Frailty in the Old Age as a Direct Marker of Quality of Life and Health: Gender Differences.

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From: Social Indicators Research(Vol. 160, Issue 2-3)
Publisher: Springer
Document Type: Report; Brief article
Length: 272 words

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Abstract :

Keywords: Old adults; Frailty; Quality of life; Health; Gender differences Abstract Aging of the population emphasizes the need for research on aging-related problems, among which frailty is a key element because of its clinical as well as social implications. After a review of empirical research of frailty in old adults, the objective of this research is fourfold: (1) assess the adequacy of a comprehensive index of frailty (2) test for the effects of different socioeconomic and anthropometric variables of an index of frailty (3) study the effect of frailty on quality of life and general health and (4) prove grounds for potential gender differences in all these concepts surrounding frailty as well as in frailty itself. This study relies on data from the SHARE project at wave 6, with a total of 4498 Spain-dwelling people aged 60 or older (M=73.56, SD=8.89), of which 46.1% were male and 53.9% were female. Statistical analyses included Confirmatory Factor Analysis and Full Structural Equation Models with multi-group comparison based upon gender. Results provide evidence of adequacy for this measure of frailty. Evidence shows how different variables have an impact on frailty, which further affects quality of life and health. Finally, gender differences are studied and discussed with previous literature. We conclude that results are consistent with previous literature on frailty in old people. Limitations and future research needs are also presented. Author Affiliation: (1) Department of Physiotherapy, University of Valencia, Valencia, Spain (2) Department of Methodology for the Behavioral Sciences, University of Valencia, Valencia, Spain (3) Príncipe Felipe Research Center, Valencia, Spain (c) Article History: Registration Date: 12/09/2019 Accepted Date: 12/09/2019 Online Date: 12/12/2019 Byline:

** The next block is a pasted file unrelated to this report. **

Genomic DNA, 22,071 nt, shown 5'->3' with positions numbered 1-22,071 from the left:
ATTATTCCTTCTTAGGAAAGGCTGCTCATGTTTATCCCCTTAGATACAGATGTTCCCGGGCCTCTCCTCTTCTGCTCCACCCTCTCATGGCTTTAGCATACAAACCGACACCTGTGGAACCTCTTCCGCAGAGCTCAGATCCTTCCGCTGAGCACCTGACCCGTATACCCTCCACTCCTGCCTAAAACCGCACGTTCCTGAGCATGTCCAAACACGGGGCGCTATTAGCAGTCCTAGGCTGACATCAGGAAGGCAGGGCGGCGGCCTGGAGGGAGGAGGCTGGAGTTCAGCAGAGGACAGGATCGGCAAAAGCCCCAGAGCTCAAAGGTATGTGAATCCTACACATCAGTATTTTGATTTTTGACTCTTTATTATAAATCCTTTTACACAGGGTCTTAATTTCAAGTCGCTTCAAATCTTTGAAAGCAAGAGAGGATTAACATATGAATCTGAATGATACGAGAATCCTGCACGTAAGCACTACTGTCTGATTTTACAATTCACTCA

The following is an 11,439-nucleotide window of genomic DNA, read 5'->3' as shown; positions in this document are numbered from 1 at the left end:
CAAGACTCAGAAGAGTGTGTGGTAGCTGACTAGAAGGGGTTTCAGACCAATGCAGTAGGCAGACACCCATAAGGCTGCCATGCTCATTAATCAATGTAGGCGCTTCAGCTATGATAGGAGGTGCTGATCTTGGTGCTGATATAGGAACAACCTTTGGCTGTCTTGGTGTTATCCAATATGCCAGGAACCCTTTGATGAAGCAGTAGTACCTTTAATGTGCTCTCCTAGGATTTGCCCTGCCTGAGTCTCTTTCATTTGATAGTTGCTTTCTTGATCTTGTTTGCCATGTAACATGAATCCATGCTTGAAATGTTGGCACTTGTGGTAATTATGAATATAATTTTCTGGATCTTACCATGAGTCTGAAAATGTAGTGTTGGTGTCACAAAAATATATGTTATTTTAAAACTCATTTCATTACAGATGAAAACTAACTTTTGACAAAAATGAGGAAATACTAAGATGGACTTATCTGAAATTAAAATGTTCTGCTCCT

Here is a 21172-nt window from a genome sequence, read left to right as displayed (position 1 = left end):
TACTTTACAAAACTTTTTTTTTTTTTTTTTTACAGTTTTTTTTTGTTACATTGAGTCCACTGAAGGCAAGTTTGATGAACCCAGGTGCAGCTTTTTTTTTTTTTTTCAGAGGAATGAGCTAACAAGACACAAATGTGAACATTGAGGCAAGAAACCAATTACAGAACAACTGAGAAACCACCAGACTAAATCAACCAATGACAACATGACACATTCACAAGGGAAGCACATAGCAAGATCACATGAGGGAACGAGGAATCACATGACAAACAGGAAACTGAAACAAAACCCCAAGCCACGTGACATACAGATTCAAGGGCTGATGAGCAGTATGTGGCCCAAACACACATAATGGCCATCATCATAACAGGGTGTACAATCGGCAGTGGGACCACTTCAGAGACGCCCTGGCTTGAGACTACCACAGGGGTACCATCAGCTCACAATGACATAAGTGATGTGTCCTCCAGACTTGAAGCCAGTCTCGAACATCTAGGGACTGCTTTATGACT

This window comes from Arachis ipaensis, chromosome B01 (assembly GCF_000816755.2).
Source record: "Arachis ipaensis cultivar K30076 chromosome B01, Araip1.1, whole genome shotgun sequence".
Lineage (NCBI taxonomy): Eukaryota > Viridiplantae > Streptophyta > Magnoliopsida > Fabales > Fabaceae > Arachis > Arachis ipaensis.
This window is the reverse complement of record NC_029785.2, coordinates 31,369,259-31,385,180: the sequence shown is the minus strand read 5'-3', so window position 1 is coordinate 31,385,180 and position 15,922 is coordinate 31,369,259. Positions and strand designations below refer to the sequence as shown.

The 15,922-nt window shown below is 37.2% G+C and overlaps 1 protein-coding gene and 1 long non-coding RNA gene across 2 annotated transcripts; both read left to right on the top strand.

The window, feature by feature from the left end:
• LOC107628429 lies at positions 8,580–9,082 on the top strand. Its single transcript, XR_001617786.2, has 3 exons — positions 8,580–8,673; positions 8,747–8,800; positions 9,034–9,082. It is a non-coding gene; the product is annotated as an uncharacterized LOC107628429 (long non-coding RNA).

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Gale Document Number: GALE|A698624227